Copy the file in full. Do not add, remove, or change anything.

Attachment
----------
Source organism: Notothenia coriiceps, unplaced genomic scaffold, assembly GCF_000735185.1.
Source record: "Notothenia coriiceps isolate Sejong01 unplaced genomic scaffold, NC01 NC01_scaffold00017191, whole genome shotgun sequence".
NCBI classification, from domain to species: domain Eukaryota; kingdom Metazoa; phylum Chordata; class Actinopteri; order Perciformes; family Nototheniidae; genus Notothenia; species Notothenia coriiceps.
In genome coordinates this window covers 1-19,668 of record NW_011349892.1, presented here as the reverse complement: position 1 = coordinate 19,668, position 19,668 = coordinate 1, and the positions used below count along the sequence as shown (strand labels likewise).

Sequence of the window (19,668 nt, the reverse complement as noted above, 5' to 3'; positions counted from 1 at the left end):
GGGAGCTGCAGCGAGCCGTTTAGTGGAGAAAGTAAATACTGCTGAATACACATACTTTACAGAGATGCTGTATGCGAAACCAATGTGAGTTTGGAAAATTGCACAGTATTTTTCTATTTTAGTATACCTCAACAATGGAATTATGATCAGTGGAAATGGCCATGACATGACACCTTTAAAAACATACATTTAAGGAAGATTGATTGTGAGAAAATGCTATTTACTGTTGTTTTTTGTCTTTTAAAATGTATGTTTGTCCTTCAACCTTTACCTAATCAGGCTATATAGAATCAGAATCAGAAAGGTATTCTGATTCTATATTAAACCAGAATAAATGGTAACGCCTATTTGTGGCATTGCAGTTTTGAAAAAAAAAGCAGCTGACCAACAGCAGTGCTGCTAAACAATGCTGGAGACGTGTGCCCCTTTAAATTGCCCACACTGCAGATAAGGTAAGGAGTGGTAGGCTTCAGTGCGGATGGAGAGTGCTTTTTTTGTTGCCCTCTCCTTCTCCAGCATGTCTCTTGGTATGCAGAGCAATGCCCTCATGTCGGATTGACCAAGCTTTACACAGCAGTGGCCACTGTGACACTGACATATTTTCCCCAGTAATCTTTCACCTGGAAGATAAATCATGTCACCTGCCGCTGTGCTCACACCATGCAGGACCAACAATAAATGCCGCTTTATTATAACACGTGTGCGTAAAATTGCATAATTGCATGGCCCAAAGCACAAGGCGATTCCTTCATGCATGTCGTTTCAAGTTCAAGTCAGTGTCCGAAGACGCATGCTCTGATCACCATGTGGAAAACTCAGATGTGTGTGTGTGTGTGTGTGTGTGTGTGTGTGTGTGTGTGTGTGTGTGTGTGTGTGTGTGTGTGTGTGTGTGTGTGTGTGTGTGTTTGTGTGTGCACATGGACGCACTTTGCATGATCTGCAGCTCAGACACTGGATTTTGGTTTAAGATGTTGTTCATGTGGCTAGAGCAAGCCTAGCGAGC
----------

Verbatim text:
Source organism: Notothenia coriiceps, unplaced genomic scaffold, assembly GCF_000735185.1.
Source record: "Notothenia coriiceps isolate Sejong01 unplaced genomic scaffold, NC01 NC01_scaffold00017191, whole genome shotgun sequence".
NCBI classification, from domain to species: domain Eukaryota; kingdom Metazoa; phylum Chordata; class Actinopteri; order Perciformes; family Nototheniidae; genus Notothenia; species Notothenia coriiceps.
In genome coordinates this window covers 1-19,668 of record NW_011349892.1, presented here as the reverse complement: position 1 = coordinate 19,668, position 19,668 = coordinate 1, and the positions used below count along the sequence as shown (strand labels likewise).

Sequence of the window (19,668 nt, the reverse complement as noted above, 5' to 3'; positions counted from 1 at the left end):
GGGAGCTGCAGCGAGCCGTTTAGTGGAGAAAGTAAATACTGCTGAATACACATACTTTACAGAGATGCTGTATGCGAAACCAATGTGAGTTTGGAAAATTGCACAGTATTTTTCTATTTTAGTATACCTCAACAATGGAATTATGATCAGTGGAAATGGCCATGACATGACACCTTTAAAAACATACATTTAAGGAAGATTGATTGTGAGAAAATGCTATTTACTGTTGTTTTTTGTCTTTTAAAATGTATGTTTGTCCTTCAACCTTTACCTAATCAGGCTATATAGAATCAGAATCAGAAAGGTATTCTGATTCTATATTAAACCAGAATAAATGGTAACGCCTATTTGTGGCATTGCAGTTTTGAAAAAAAAAGCAGCTGACCAACAGCAGTGCTGCTAAACAATGCTGGAGACGTGTGCCCCTTTAAATTGCCCACACTGCAGATAAGGTAAGGAGTGGTAGGCTTCAGTGCGGATGGAGAGTGCTTTTTTTGTTGCCCTCTCCTTCTCCAGCATGTCTCTTGGTATGCAGAGCAATGCCCTCATGTCGGATTGACCAAGCTTTACACAGCAGTGGCCACTGTGACACTGACATATTTTCCCCAGTAATCTTTCACCTGGAAGATAAATCATGTCACCTGCCGCTGTGCTCACACCATGCAGGACCAACAATAAATGCCGCTTTATTATAACACGTGTGCGTAAAATTGCATAATTGCATGGCCCAAAGCACAAGGCGATTCCTTCATGCATGTCGTTTCAAGTTCAAGTCAGTGTCCGAAGACGCATGCTCTGATCACCATGTGGAAAACTCAGATGTGTGTGTGTGTGTGTGTGTGTGTGTGTGTGTGTGTGTGTGTGTGTGTGTGTGTGTGTGTGTGTGTGTGTGTGTGTGTGTGTGTTTGTGTGTGCACATGGACGCACTTTGCATGATCTGCAGCTCAGACACTGGATTTTGGTTTAAGATGTTGTTCATGTGGCTAGAGCAAGCCTAGCGAGC